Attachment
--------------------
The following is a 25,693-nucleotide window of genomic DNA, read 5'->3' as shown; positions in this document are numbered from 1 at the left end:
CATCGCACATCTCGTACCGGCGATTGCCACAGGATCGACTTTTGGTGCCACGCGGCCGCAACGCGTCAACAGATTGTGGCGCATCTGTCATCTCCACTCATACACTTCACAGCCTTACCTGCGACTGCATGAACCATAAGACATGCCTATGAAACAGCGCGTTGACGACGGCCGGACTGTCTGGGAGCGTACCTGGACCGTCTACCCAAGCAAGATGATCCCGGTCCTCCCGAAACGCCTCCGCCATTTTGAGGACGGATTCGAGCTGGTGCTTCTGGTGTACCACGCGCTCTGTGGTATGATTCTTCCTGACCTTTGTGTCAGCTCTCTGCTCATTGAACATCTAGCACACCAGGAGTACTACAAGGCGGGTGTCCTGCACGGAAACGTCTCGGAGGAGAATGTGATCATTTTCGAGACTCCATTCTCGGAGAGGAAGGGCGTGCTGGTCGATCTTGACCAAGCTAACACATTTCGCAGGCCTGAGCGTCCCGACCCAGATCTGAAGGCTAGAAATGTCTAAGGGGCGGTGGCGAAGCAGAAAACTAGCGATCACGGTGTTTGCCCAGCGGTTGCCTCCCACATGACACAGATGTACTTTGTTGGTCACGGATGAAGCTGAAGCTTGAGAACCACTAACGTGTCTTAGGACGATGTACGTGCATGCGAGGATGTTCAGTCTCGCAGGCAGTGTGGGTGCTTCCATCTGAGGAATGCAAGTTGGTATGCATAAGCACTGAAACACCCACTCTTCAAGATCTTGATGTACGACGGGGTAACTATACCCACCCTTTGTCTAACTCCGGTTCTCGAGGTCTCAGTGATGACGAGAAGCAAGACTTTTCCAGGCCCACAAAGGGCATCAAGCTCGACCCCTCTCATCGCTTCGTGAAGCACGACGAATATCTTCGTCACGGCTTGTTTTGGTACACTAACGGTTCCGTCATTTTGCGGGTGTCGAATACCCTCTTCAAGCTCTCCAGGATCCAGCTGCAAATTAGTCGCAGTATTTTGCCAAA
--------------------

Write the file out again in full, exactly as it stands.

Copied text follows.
The following is a 25,693-nucleotide window of genomic DNA, read 5'->3' as shown; positions in this document are numbered from 1 at the left end:
CATCGCACATCTCGTACCGGCGATTGCCACAGGATCGACTTTTGGTGCCACGCGGCCGCAACGCGTCAACAGATTGTGGCGCATCTGTCATCTCCACTCATACACTTCACAGCCTTACCTGCGACTGCATGAACCATAAGACATGCCTATGAAACAGCGCGTTGACGACGGCCGGACTGTCTGGGAGCGTACCTGGACCGTCTACCCAAGCAAGATGATCCCGGTCCTCCCGAAACGCCTCCGCCATTTTGAGGACGGATTCGAGCTGGTGCTTCTGGTGTACCACGCGCTCTGTGGTATGATTCTTCCTGACCTTTGTGTCAGCTCTCTGCTCATTGAACATCTAGCACACCAGGAGTACTACAAGGCGGGTGTCCTGCACGGAAACGTCTCGGAGGAGAATGTGATCATTTTCGAGACTCCATTCTCGGAGAGGAAGGGCGTGCTGGTCGATCTTGACCAAGCTAACACATTTCGCAGGCCTGAGCGTCCCGACCCAGATCTGAAGGCTAGAAATGTCTAAGGGGCGGTGGCGAAGCAGAAAACTAGCGATCACGGTGTTTGCCCAGCGGTTGCCTCCCACATGACACAGATGTACTTTGTTGGTCACGGATGAAGCTGAAGCTTGAGAACCACTAACGTGTCTTAGGACGATGTACGTGCATGCGAGGATGTTCAGTCTCGCAGGCAGTGTGGGTGCTTCCATCTGAGGAATGCAAGTTGGTATGCATAAGCACTGAAACACCCACTCTTCAAGATCTTGATGTACGACGGGGTAACTATACCCACCCTTTGTCTAACTCCGGTTCTCGAGGTCTCAGTGATGACGAGAAGCAAGACTTTTCCAGGCCCACAAAGGGCATCAAGCTCGACCCCTCTCATCGCTTCGTGAAGCACGACGAATATCTTCGTCACGGCTTGTTTTGGTACACTAACGGTTCCGTCATTTTGCGGGTGTCGAATACCCTCTTCAAGCTCTCCAGGATCCAGCTGCAAATTAGTCGCAGTATTTTGCCAAA